Diving into trouble: Douglas County team is ready when tragedy strikes
ALEXANDRIA - At this time of year, one wouldn't expect to find too much action on any of the frozen lakes around the county.
But just in case someone does fall through the ice, the Douglas County Dive Team is trained and certified to come to the rescue.
During a bad blizzard last month, eight members of the Douglas County Dive Team, along with other rescue personnel from around the state and some from Wisconsin, participated in a three-day training seminar geared toward diving under the ice.
The first day of the seminar included classroom time and basic skills work in the pool at Discovery Middle School.
Divers checked their equipment to make sure it was functioning properly and made sure they were comfortable in their gear.
On the second day, divers took to the icy waters of Lake Latoka - despite the blizzard swirling around them.
According to Greg Windhurst, water patrol supervisor and a sergeant for the Douglas County Sheriff's Office, despite the nasty conditions above the ice, diving under it was quiet and peaceful.
"It was actually a real fun dive," he said.
During the winter months, noted Windhurst, lakes are a lot cleaner and the visibility greatly increases because of the lack of activity. He said that lakes have time to settle during the winter months.
When diving under the ice, rescuers have to rely heavily on rope signals, which are a part of the training.
In the summer months or when there is open water, divers can surface wherever they want. In the winter months, when the lakes are frozen solid, however, there is usually only one way in and one way out.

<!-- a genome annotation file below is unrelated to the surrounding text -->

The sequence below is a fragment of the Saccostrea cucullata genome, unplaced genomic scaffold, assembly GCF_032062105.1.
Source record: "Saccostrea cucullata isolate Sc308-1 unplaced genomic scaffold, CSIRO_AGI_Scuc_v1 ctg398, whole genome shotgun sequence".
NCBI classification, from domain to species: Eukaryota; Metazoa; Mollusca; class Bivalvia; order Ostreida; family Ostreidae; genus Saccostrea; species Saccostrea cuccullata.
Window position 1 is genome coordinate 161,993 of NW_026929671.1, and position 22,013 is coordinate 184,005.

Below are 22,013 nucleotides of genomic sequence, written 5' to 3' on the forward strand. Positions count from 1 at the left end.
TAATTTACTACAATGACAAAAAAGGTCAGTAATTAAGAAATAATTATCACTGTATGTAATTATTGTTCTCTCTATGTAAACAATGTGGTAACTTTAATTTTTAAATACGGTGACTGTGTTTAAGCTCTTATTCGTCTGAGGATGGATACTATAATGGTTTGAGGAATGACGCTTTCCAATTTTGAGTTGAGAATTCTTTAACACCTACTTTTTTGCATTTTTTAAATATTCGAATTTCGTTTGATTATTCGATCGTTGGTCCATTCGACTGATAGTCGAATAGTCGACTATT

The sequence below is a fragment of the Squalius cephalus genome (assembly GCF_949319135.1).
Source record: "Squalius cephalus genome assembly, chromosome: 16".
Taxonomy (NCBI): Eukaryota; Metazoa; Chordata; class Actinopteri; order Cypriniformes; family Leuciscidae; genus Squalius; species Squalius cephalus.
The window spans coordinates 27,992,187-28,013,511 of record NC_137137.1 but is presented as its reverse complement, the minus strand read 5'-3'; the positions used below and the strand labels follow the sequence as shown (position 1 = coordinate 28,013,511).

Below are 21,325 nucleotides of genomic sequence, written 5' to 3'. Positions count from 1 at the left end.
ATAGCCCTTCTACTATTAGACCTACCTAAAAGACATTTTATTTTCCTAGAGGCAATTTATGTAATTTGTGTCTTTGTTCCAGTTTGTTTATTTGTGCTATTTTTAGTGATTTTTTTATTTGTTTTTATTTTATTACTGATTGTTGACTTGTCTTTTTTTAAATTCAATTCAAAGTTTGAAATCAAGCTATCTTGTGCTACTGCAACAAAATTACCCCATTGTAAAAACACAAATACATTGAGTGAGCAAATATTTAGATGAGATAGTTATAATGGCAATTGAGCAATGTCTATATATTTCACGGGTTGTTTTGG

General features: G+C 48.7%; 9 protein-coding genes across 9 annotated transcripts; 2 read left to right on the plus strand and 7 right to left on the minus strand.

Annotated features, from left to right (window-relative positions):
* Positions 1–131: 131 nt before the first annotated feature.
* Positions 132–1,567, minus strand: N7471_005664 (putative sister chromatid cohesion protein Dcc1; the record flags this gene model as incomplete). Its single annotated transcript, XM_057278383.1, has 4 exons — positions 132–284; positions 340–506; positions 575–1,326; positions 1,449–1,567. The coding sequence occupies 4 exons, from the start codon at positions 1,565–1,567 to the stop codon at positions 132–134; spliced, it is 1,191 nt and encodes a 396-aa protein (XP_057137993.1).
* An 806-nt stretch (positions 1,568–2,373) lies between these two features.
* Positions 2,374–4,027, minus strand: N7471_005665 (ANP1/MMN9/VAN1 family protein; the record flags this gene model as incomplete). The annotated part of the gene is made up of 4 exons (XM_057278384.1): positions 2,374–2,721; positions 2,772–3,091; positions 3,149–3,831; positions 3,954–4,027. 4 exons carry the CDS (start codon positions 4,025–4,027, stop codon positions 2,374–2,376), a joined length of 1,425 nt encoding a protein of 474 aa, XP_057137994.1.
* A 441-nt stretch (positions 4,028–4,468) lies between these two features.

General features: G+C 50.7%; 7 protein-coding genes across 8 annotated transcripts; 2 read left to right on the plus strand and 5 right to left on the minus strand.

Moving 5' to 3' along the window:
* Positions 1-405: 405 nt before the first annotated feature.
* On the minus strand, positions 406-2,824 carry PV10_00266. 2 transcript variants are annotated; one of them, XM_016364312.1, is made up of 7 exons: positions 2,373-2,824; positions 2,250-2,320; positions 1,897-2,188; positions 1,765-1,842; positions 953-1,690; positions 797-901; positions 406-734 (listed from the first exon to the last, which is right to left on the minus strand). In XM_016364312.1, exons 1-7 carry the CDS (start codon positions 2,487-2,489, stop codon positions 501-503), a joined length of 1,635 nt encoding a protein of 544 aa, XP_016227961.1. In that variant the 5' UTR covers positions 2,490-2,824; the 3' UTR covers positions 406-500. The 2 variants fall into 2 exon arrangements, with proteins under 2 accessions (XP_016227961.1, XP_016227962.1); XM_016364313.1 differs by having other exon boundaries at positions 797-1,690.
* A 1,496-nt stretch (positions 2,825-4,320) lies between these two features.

Because divers have ropes attached to them when diving under the ice, they need to know what signals to use in emergency situations.
"Everyone did really well and it was a good learning experience - for the rookie on up to the experienced diver," said Windhurst.
The Douglas County Dive Team trains year-round, said Windhurst, because they could be called out anytime - spring, summer, fall or even in the dead of winter.
The divers had to take written tests on the third day of the seminar, which everyone passed, said Windhurst.
Last summer, the divers completed a three-day course geared toward public safety.
"The ice diving was just the next phase of training we needed for our team," said Windhurst.
One of the next training seminars he is trying to get for the dive team is geared toward floods and fast-moving water.
The winter training was conducted by Steve Wilson, who works for Dive Rescue International out of Colorado. Wilson, who lives in Mississippi, is a dive team leader and has been an instructor for the past 20 years. He is also a firefighter and police officer.